What is a hearing test?
Hearing tests evaluate your child’s response to sounds to determine if they have hearing loss.
The first step is a hearing screening, which is a routine part of many well-child visits. During the screening, a clinician will observe your child’s responses to sounds. If they see signs of hearing loss, the clinician will refer your child to a hearing doctor known as an audiologist for a hearing test.
Before evaluating your child’s hearing, the audiologist will ask about their health history, including infections and if any family members have hearing loss.
Why are hearing tests important?
Hearing loss is the most common developmental disorder in newborns. Even mild hearing loss can interfere with a child’s ability to learn language and social skills. As soon as they know a child has hearing loss, clinicians can intervene to improve the child’s hearing and help the child develop the strongest possible communication skills.
What happens during a hearing test?
There are many different types of hearing tests. Some are appropriate for children of any age while others are specific to the child's age and stage of development.
Hearing tests for newborns
There are two primary types of hearing screening methods for newborns that may be used alone or together.
- Auditory brainstem response (ABR) uses electrodes (wires) attached with adhesive to the baby's scalp. The test measures the brain's activity in response to the sounds. This test is painless and quick.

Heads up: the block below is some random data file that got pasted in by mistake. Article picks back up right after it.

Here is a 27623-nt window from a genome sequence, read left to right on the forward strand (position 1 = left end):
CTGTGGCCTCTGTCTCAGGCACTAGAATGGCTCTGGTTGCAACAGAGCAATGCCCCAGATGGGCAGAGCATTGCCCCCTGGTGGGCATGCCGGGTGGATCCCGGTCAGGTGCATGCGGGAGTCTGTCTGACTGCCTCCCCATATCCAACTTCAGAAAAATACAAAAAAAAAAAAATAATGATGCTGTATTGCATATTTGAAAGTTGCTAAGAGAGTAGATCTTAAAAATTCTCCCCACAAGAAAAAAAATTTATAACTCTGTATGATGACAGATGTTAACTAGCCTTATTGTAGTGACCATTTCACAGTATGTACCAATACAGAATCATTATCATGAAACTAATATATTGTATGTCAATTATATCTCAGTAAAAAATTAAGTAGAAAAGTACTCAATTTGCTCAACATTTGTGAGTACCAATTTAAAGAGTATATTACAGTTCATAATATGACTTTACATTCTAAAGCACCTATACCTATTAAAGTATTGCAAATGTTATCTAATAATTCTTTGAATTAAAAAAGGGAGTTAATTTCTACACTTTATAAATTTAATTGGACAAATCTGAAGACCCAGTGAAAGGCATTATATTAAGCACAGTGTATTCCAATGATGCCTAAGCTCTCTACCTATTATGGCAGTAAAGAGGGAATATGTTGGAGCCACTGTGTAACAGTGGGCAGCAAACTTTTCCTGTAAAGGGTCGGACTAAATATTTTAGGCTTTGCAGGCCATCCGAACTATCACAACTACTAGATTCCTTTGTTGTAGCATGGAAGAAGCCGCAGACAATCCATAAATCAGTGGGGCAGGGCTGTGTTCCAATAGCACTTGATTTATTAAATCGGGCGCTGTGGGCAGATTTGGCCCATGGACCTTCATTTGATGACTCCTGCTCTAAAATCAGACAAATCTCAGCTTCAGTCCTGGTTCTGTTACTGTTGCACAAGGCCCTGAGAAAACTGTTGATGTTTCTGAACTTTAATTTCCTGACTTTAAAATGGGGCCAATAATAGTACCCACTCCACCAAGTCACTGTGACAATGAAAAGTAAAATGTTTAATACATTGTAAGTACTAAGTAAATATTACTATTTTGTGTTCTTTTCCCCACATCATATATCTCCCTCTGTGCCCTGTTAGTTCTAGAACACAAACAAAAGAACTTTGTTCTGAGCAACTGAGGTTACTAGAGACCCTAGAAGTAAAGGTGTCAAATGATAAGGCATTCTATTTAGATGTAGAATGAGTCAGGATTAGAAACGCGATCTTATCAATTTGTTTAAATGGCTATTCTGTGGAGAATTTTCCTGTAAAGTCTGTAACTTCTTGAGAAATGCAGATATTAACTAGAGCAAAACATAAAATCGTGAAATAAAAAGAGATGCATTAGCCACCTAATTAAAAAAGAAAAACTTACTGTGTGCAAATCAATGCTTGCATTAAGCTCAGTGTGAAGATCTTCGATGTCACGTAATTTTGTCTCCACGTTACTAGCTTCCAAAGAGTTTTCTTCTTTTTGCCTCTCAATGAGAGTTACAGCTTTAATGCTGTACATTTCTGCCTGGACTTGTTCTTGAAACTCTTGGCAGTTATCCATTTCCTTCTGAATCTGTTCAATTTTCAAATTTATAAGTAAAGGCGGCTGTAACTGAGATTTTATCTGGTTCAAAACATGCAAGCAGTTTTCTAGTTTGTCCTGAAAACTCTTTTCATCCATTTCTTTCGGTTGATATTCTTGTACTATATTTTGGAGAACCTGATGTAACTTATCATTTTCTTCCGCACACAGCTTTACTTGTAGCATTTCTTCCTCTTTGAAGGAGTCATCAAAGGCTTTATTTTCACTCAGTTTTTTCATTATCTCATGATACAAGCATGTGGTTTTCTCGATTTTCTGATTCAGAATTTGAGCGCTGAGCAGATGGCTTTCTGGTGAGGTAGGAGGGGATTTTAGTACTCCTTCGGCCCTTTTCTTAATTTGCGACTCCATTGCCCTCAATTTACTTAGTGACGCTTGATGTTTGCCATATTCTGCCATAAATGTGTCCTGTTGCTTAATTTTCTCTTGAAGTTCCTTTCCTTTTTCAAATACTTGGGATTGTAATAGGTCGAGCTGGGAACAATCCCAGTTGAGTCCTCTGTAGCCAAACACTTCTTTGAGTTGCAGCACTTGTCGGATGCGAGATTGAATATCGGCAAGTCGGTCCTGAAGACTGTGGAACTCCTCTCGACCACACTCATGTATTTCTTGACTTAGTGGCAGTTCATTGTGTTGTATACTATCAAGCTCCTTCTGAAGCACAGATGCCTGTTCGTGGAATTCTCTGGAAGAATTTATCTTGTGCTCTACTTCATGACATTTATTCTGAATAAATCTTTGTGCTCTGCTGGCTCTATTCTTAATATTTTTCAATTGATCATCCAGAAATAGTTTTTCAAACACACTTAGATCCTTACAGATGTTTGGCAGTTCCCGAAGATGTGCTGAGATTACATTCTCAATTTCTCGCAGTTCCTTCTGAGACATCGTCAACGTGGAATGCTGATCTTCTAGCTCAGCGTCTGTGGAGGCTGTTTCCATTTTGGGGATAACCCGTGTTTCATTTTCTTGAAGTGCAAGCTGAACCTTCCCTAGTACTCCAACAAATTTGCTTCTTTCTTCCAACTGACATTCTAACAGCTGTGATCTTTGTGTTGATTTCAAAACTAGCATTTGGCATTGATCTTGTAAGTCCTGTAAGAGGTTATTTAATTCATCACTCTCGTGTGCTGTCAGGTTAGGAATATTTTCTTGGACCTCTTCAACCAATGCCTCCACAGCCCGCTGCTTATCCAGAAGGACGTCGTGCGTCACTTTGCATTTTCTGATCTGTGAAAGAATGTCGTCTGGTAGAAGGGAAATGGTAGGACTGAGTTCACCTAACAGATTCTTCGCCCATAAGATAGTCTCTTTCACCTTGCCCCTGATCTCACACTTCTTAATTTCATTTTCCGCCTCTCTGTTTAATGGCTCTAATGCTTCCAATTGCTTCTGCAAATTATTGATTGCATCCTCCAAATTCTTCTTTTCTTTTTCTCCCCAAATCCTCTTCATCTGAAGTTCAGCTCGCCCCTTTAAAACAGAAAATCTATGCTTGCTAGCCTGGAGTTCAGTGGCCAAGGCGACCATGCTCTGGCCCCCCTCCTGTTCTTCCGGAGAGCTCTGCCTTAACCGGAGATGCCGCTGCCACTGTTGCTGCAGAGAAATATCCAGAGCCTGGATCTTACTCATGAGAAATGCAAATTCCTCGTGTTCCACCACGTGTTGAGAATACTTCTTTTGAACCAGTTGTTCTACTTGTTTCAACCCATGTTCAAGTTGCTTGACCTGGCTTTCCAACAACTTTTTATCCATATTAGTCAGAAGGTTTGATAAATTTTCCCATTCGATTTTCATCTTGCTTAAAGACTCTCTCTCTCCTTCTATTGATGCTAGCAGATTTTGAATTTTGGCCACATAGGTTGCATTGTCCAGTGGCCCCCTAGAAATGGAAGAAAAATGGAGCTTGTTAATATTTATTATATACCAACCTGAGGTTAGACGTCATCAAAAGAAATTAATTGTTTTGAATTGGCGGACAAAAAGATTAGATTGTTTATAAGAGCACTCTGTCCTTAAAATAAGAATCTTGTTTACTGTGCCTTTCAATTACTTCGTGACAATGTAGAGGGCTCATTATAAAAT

- Evoked otoacoustic emissions (EOAE) is a test that uses a tiny, flexible plug that is inserted into the baby's ear. This test is painless and is usually completed within a few minutes, while the baby sleeps.
Of these two tests, most audiologists prefer the ABR test because it is more likely than the EOAE test to detect a certain type of hearing loss called auditory dys-synchrony.
Hearing tests for infants
The same tests are typically used for newborns and infants. In addition, the audiologist may use a behavioral test.
- Behavioral audiometry is a screening test that allows the audiologist to observe an infant's behavior in response to certain sounds.
Hearing tests for toddlers
Audiologists use a test known as play audiometry to test toddlers’ hearing. The test uses an electrical machine to transmit sounds at different volumes and pitches into the child's ears.
Hearing tests for older children
- Pure tone audiometry uses an electrical machine that produces sounds at different volumes and pitches in the child's ears.
- Tympanometry, also called impedance audiometry, can be performed in most doctors' offices to help determine how the middle ear is functioning.